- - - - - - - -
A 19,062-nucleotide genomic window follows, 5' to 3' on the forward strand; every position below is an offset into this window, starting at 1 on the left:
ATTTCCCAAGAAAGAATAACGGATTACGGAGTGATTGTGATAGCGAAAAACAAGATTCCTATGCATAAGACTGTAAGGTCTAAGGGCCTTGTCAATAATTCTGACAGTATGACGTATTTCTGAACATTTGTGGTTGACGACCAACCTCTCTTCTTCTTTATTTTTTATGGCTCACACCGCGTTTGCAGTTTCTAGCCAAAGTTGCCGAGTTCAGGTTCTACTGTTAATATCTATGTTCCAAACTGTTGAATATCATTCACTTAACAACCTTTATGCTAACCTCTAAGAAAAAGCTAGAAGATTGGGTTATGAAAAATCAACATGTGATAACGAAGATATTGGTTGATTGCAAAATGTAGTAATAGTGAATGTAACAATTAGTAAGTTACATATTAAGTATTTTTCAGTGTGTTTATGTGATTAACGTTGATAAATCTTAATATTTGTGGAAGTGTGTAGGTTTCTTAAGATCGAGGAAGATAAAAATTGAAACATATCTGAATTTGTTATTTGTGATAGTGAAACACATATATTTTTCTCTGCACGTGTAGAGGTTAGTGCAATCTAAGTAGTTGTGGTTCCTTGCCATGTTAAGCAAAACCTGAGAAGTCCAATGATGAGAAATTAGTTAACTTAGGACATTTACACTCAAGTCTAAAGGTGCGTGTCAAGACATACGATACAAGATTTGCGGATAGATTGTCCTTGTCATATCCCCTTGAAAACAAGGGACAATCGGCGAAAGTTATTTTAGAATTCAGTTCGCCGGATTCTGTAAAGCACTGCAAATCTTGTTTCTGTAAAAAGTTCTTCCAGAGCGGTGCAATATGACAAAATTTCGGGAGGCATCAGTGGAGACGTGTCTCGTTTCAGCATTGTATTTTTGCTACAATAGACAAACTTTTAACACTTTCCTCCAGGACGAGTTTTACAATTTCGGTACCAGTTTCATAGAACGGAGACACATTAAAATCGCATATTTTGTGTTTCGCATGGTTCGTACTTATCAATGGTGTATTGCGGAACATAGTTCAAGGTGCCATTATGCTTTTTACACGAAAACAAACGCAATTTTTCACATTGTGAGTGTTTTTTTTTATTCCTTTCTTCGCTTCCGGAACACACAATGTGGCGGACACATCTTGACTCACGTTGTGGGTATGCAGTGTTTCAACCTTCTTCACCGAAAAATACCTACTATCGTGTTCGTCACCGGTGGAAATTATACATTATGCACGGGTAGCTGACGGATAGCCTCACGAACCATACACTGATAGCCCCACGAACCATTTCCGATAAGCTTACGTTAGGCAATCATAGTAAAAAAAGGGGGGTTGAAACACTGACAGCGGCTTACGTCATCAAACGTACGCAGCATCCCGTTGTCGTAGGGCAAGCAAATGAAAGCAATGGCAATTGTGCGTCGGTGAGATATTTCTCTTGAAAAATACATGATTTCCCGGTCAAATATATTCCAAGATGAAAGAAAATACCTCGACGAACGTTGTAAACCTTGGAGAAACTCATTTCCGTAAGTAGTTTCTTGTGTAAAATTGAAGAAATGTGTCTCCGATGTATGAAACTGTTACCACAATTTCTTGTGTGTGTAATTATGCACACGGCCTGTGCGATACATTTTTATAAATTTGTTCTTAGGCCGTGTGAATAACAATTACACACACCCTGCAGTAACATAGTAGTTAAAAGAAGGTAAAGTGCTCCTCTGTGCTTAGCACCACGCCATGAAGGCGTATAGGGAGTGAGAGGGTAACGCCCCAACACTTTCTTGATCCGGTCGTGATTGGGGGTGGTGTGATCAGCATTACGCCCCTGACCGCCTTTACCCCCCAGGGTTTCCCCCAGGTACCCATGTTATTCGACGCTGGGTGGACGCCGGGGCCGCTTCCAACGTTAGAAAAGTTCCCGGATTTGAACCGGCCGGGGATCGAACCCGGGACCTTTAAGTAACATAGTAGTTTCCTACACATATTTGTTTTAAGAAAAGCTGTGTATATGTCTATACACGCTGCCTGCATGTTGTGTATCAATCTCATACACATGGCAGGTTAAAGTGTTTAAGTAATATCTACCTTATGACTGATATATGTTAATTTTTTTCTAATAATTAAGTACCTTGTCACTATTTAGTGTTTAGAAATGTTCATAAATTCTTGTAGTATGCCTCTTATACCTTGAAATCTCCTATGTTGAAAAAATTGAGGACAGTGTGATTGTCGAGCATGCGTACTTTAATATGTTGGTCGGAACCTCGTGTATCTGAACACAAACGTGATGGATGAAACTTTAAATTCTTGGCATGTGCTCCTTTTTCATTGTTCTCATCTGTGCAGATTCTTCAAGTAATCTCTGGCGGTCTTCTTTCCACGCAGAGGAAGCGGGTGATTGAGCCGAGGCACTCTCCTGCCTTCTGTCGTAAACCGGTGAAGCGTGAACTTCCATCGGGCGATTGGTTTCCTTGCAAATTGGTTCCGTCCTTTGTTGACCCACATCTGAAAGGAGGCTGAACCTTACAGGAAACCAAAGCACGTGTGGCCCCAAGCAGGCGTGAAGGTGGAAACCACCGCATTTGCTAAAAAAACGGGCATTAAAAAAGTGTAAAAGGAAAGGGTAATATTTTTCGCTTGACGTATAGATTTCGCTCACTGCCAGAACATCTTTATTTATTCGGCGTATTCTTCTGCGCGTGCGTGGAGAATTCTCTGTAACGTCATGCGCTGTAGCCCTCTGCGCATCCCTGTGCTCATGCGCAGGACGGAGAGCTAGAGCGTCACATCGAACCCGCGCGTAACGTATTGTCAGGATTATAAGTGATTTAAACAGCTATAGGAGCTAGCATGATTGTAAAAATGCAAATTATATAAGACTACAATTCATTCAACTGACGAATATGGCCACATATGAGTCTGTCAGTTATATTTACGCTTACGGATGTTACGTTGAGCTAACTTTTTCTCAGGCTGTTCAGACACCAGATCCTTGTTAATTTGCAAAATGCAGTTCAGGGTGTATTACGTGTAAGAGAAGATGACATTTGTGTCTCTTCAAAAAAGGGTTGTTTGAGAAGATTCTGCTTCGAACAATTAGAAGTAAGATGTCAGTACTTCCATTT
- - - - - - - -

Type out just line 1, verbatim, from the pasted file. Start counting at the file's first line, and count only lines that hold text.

A 19,062-nucleotide genomic window follows, 5' to 3' on the forward strand; every position below is an offset into this window, starting at 1 on the left: